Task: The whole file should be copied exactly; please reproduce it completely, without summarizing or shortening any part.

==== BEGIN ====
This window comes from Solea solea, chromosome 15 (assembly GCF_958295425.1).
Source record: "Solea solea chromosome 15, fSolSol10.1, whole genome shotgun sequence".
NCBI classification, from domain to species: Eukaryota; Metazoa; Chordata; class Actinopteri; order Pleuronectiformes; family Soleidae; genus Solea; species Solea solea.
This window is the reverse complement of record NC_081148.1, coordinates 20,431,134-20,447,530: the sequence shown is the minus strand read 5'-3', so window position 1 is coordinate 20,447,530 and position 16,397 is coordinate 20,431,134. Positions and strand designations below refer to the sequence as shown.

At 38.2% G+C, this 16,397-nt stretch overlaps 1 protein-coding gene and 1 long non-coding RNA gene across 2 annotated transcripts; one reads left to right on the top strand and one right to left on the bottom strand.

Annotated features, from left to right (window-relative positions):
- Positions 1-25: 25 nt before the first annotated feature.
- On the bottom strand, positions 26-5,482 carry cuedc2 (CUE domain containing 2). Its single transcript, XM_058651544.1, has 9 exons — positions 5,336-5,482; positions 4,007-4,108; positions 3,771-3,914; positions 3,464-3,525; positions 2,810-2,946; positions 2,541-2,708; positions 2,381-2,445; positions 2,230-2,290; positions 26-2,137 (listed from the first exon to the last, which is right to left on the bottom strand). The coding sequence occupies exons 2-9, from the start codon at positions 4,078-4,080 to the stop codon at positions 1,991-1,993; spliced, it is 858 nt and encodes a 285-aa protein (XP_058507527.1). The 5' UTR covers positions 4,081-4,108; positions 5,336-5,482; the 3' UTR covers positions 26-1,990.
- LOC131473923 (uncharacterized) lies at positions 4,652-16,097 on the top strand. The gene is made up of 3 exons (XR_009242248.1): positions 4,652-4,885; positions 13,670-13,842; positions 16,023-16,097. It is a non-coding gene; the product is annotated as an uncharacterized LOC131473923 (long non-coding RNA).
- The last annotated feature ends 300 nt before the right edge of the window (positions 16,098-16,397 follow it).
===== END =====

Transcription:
This window comes from Solea solea, chromosome 15 (assembly GCF_958295425.1).
Source record: "Solea solea chromosome 15, fSolSol10.1, whole genome shotgun sequence".
NCBI classification, from domain to species: Eukaryota; Metazoa; Chordata; class Actinopteri; order Pleuronectiformes; family Soleidae; genus Solea; species Solea solea.
This window is the reverse complement of record NC_081148.1, coordinates 20,431,134-20,447,530: the sequence shown is the minus strand read 5'-3', so window position 1 is coordinate 20,447,530 and position 16,397 is coordinate 20,431,134. Positions and strand designations below refer to the sequence as shown.

At 38.2% G+C, this 16,397-nt stretch overlaps 1 protein-coding gene and 1 long non-coding RNA gene across 2 annotated transcripts; one reads left to right on the top strand and one right to left on the bottom strand.

Annotated features, from left to right (window-relative positions):
- Positions 1-25: 25 nt before the first annotated feature.
- On the bottom strand, positions 26-5,482 carry cuedc2 (CUE domain containing 2). Its single transcript, XM_058651544.1, has 9 exons — positions 5,336-5,482; positions 4,007-4,108; positions 3,771-3,914; positions 3,464-3,525; positions 2,810-2,946; positions 2,541-2,708; positions 2,381-2,445; positions 2,230-2,290; positions 26-2,137 (listed from the first exon to the last, which is right to left on the bottom strand). The coding sequence occupies exons 2-9, from the start codon at positions 4,078-4,080 to the stop codon at positions 1,991-1,993; spliced, it is 858 nt and encodes a 285-aa protein (XP_058507527.1). The 5' UTR covers positions 4,081-4,108; positions 5,336-5,482; the 3' UTR covers positions 26-1,990.
- LOC131473923 (uncharacterized) lies at positions 4,652-16,097 on the top strand. The gene is made up of 3 exons (XR_009242248.1): positions 4,652-4,885; positions 13,670-13,842; positions 16,023-16,097. It is a non-coding gene; the product is annotated as an uncharacterized LOC131473923 (long non-coding RNA).
- The last annotated feature ends 300 nt before the right edge of the window (positions 16,098-16,397 follow it).